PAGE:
When you land an interview at an ad agency, an in-house agency, or even want to give off a good first-impression on an initial call with a prospective freelance client, what you wear matters. But what, exactly, should you wear? And what happens when you’re interviewing remotely using Zoom or other video conferencing tools?
For both men and women, choosing what to wear to a copywriting interview isn’t as easy as you may think. You want to impress them, but you also don’t want to look like uncreative, boring, or uptight.
And what you wear is a big part of your first impression, and it also says a lot about what you think of the company you’re interviewing with and what you think of yourself.
However, ad agencies, and many internal agencies, are casual to the extreme. (Have you ever seen a man wear a giant velour onesie to work? I have.)
It’s a challenge to gauge the appropriate kind of attire for a copywriting interview, so we’ve put together a list of do’s and don’ts to consider when choosing the perfect outfit.
Don’t: Interview in Jeans
Sure, you’ll probably wear jeans most of the days that you work in the office (and if you’re working remote, you may never level up from leggings). But that day hasn’t come yet.
Right now, you’re auditioning for the right to wear jeans. And the same goes for T-shirts, sweatpants, flip flops, or anything else super-casual. You’re not getting beer with a buddy, you’re trying to land a job.
Even if you’re interviewing via Zoom, I’d strongly recommend wearing pants that at least look professional.
Why? You never know if you’ll have to stand up during the interview, for whatever reason, and what the angle of the camera will pick up. (Pro tip: choose a professional backdrop for your interview; that may mean a blank wall in a closet.)
Don’t: Get Too Dressed Up
Though you want to skip the jeans, you also don’t necessarily have to wear your suit. Men can get away with suits as long as they’re a bit more interesting/creative/funky than your average black suit/white shirt/red tie combination.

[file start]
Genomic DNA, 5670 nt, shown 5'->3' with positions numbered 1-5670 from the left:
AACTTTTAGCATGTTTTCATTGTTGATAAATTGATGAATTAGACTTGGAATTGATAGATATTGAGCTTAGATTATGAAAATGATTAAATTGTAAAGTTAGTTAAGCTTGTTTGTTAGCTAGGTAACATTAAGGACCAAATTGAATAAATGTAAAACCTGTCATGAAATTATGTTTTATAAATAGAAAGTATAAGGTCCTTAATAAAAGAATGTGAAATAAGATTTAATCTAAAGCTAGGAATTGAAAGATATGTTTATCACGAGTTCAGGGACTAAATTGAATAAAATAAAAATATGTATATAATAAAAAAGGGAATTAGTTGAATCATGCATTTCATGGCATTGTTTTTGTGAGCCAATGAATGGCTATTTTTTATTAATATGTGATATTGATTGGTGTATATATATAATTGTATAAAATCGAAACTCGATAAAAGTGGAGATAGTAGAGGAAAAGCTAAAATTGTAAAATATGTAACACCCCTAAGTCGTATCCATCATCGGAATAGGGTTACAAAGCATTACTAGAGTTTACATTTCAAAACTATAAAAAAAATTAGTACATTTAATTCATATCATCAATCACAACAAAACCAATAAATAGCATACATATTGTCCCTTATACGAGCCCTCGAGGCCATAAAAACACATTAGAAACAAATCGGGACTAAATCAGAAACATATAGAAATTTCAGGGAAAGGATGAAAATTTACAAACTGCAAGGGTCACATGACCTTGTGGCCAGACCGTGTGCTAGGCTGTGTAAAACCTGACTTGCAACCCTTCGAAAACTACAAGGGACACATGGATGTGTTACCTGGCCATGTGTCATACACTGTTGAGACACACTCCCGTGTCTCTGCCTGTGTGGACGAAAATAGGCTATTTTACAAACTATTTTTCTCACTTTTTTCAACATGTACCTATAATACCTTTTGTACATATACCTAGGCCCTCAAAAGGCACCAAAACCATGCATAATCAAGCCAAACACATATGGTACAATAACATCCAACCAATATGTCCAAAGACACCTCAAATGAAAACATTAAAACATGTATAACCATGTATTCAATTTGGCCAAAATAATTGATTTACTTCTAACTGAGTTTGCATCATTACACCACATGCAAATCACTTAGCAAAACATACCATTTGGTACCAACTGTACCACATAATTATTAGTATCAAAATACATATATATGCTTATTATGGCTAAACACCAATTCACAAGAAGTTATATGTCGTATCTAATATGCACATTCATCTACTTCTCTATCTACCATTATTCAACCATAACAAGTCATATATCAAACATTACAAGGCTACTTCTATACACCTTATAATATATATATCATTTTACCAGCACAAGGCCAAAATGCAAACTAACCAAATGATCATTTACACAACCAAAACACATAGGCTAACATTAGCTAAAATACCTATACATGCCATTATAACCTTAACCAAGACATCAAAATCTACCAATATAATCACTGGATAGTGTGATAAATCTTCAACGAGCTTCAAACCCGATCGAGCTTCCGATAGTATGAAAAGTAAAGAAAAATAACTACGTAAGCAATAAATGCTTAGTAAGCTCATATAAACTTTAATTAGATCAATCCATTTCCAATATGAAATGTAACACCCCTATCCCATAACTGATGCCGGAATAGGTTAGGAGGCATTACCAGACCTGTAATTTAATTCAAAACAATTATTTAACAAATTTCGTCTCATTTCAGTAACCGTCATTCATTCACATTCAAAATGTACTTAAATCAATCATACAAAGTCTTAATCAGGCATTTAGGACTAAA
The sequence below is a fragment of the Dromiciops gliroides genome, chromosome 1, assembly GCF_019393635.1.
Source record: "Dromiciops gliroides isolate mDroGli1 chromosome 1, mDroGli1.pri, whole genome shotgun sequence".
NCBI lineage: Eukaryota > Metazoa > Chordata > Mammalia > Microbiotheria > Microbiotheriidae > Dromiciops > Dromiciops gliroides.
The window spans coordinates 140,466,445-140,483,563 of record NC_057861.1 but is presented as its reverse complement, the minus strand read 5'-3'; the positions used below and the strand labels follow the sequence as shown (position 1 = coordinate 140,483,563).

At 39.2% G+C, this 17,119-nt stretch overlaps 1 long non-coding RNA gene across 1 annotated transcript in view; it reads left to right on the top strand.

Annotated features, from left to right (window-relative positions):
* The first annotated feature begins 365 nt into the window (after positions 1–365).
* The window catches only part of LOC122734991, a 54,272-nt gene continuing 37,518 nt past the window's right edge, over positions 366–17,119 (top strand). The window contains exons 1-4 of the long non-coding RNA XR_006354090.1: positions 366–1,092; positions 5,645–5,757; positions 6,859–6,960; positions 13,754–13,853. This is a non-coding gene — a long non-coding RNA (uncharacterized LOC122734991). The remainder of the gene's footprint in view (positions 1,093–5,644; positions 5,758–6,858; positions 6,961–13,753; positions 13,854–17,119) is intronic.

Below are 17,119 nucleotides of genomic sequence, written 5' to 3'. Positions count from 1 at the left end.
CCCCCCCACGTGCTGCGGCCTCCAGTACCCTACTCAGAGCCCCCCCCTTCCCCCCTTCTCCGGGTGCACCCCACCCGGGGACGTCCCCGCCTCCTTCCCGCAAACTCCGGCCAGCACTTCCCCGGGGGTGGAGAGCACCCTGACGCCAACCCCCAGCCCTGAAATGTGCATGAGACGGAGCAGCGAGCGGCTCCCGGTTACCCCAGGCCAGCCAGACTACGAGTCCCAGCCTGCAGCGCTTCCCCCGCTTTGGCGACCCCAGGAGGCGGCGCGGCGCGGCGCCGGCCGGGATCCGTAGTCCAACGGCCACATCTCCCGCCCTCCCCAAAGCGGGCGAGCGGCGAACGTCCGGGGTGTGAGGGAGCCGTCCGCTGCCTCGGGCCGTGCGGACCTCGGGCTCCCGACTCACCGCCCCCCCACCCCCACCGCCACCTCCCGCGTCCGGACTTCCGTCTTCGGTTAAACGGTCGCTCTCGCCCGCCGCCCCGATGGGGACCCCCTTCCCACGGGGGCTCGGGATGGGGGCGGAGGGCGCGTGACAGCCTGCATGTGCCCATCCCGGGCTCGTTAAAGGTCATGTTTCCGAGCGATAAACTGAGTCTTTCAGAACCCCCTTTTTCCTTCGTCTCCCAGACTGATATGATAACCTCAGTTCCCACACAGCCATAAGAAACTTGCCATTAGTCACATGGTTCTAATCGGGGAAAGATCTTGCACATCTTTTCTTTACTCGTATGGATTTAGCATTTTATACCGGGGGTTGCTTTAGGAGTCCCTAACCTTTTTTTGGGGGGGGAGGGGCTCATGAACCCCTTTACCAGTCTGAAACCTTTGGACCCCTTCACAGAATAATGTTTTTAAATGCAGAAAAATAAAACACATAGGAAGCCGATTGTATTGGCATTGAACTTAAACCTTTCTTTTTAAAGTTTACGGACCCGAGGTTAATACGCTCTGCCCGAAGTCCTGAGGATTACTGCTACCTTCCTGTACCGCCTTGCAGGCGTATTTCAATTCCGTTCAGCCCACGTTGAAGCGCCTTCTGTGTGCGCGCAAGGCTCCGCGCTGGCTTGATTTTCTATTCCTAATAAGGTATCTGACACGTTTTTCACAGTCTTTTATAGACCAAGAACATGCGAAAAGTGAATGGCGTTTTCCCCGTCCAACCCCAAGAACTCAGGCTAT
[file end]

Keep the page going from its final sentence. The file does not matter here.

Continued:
And, women may opt to wear a skirt or pantsuit as long as the outfit is interesting, but as most women know, it’s really hard to make those look funky or cool.
Don’t: Wear Flashy Accessories
It should go without saying that you shouldn’t wear anything revealing or flirtatious, but you should also be careful about wearing anything that looks excessively expensive. (That means leaving your Louboutins in the closet and your Rolex on the dresser.)
You don’t need them to form impressions about how much money you’ve made, want to make, or expect to make based on the way you’re dressed or accessorized.
Do: Show Your Personality
And now what to wear: There aren’t any hard and fast rules (that’s a creative industry for you!). You need to look dressed-up and like you put in some effort, but it should also look like you’re creative.
Think of what you’d wear if you were meeting your significant other’s parents for the first time and he’s a world-renowned artist and she’s a world-renowned novelist. You’d dress to impress, but you won’t dress so that they think their darling child is dating an investment banker. Or a mortician.
Do: Opt for Comfort
Dress so that you’re comfortable, but also so that you’d feel at home at the hottest, new, somewhat expensive restaurant in town. After all, that’s what you’re trying to convey to your prospective employers: You’re the hottest, new (somewhat expensive) copywriter in town.